[AfrICANN-discuss] Last 5 /8 distributes

Adiel A. Akplogan adiel at afrinic.net
Thu Feb 10 21:57:17 SAST 2011


On 2011-02-04, at 23:37 PM, Ben Akoh wrote:
> I wonder though, if our looking at cost purely from the technical
> perspective does not harm our migratory intentions. CPE's and ISP equipment are just but a small part of the expense chain, if we were to consider just the technical aspect alone, and that, as it relates to just hardware.

The cost of migration is not only related to the equipments. That is known and in many of our presentations at AfriNIC we have put emphasis on that. The reason of mentioning the status of network infrastructure in fact is to try to mitigate and correct the spread misconception that the biggest cost is on equipments. 
> Could cost perchance be associated with human resource requirements, such as technical capacity, cutting across a whole range of levels - from the techies that are responsible for allocating blocks of v6
> addresses at the RIR levels through to those at the ISP, and further down to those who install CPEs. AfNOG and Afrinic have done exciting work in this area by building technical capacity but clearly capacity is still lacking and other stakeholder inputs are required. The numbers of trained vis-a-vis those yet untrained would present some interesting information.

Agree with you. We need to build more capacity, but at the same time we need to start questioning what we mean by  capacity building in Africa. We tend usually (and it has been very positive at some extend) to only focus on capacity building related to technical aspect neglecting institutional, economic and policy aspects. It is in fact more difficult to convince people that they need that ... but I think they are important factors for success and development. 

> The economic costs of having the majority of African businesses who are mostly SMEs transition is perhaps where the bulk of these v6 allocations should eventually end up. You would agree with me, however, that technology spend is done mostly by large corporations and less on SMEs which consist of the bulk of the market and where most African economies are buoyed. If this is the case, then the economic incentive for migrating to v6 should target them and less towards the large corporations who may have already migrated or invested in newer equipment. SMEs need an economic incentive to do so. Even then business incentives are a section of the economics that surround this transition. Other social aspects such as the amount of obsolete, non-compliant devices, and those less skilled to tunnel through existing protocols further complicate the matter.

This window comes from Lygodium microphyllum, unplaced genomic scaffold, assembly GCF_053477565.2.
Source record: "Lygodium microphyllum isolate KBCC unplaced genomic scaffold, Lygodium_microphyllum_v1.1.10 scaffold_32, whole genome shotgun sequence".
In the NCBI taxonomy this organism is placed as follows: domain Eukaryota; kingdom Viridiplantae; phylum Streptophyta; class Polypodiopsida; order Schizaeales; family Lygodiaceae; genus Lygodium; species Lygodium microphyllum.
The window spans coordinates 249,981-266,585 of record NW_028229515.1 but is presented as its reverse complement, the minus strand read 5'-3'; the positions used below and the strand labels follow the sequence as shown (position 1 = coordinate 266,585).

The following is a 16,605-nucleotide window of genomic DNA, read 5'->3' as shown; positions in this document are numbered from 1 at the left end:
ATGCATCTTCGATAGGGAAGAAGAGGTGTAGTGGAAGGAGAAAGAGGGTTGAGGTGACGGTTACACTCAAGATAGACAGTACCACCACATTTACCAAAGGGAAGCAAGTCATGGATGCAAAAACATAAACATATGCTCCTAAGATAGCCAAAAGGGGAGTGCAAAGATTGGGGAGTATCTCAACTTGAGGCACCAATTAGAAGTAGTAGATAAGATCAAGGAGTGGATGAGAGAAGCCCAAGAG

Well I think we need to start from somewhere and making sure that Operators and Big companies are ready is not a bad idea as they will then be able to drive the process/need from inside. The SMEs and end users generally do not have their own strategy in margin of the global trend. They will have no choice but follow the big guys. We can be sure of that. The history of the Internet in the region easily shows that. That being said, one thing that we keep saying in our presentations and training is the importance to start early and plan ahead (specially for these SMEs) in order to mitigate the cost related to hasty deployment which generally involve "renting" expensive skill in urgency to solve the issues. While if they take the time (we can still buy some now) to start their deployment NOW when there is no critical "Urgency" they can save a lot of money in all aspects at the end. 

> Eventually the success of Africa's transition would largely depend on how we holistically deal with this economics. A simple analogy I could use is the transition from analogue to digital broadcast that countries in Europe and North America have completed. The economics of such transition was holistic and took into consideration everything down to the CPEs, in this case set-top-boxes which were eventually subsidized by their governments. But this did not come without a comprehension of the scale of spend to the individual nation state.